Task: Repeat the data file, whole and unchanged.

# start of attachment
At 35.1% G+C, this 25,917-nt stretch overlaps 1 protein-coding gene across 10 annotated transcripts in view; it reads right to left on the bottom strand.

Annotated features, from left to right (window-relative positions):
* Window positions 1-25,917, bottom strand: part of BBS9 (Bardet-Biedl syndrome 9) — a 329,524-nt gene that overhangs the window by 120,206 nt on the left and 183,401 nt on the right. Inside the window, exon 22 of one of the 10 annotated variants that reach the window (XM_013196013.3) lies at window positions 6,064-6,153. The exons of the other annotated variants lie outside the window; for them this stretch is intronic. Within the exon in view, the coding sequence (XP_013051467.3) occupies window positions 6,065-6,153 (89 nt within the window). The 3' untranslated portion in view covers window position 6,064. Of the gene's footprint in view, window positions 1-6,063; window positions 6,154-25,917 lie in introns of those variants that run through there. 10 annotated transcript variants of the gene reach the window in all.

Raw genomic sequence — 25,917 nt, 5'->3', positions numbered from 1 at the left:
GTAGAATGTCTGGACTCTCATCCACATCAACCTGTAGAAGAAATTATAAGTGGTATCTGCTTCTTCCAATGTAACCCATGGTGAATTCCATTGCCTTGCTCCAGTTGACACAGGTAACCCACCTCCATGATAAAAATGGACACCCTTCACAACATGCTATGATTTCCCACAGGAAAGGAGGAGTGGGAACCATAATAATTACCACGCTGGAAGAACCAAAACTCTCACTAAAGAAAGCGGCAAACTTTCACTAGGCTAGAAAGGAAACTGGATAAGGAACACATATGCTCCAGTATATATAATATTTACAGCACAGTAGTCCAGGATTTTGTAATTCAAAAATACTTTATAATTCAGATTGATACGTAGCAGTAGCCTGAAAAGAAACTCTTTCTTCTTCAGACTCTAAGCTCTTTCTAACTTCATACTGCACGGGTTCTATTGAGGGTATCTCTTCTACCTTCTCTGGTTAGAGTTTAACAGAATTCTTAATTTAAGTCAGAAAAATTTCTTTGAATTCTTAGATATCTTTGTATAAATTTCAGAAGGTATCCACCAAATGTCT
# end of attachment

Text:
At 35.1% G+C, this 25,917-nt stretch overlaps 1 protein-coding gene across 10 annotated transcripts in view; it reads right to left on the bottom strand.

Annotated features, from left to right (window-relative positions):
* Window positions 1-25,917, bottom strand: part of BBS9 (Bardet-Biedl syndrome 9) — a 329,524-nt gene that overhangs the window by 120,206 nt on the left and 183,401 nt on the right. Inside the window, exon 22 of one of the 10 annotated variants that reach the window (XM_013196013.3) lies at window positions 6,064-6,153. The exons of the other annotated variants lie outside the window; for them this stretch is intronic. Within the exon in view, the coding sequence (XP_013051467.3) occupies window positions 6,065-6,153 (89 nt within the window). The 3' untranslated portion in view covers window position 6,064. Of the gene's footprint in view, window positions 1-6,063; window positions 6,154-25,917 lie in introns of those variants that run through there. 10 annotated transcript variants of the gene reach the window in all.

Raw genomic sequence — 25,917 nt, 5'->3', positions numbered from 1 at the left:
GTAGAATGTCTGGACTCTCATCCACATCAACCTGTAGAAGAAATTATAAGTGGTATCTGCTTCTTCCAATGTAACCCATGGTGAATTCCATTGCCTTGCTCCAGTTGACACAGGTAACCCACCTCCATGATAAAAATGGACACCCTTCACAACATGCTATGATTTCCCACAGGAAAGGAGGAGTGGGAACCATAATAATTACCACGCTGGAAGAACCAAAACTCTCACTAAAGAAAGCGGCAAACTTTCACTAGGCTAGAAAGGAAACTGGATAAGGAACACATATGCTCCAGTATATATAATATTTACAGCACAGTAGTCCAGGATTTTGTAATTCAAAAATACTTTATAATTCAGATTGATACGTAGCAGTAGCCTGAAAAGAAACTCTTTCTTCTTCAGACTCTAAGCTCTTTCTAACTTCATACTGCACGGGTTCTATTGAGGGTATCTCTTCTACCTTCTCTGGTTAGAGTTTAACAGAATTCTTAATTTAAGTCAGAAAAATTTCTTTGAATTCTTAGATATCTTTGTATAAATTTCAGAAGGTATCCACCAAATGTCT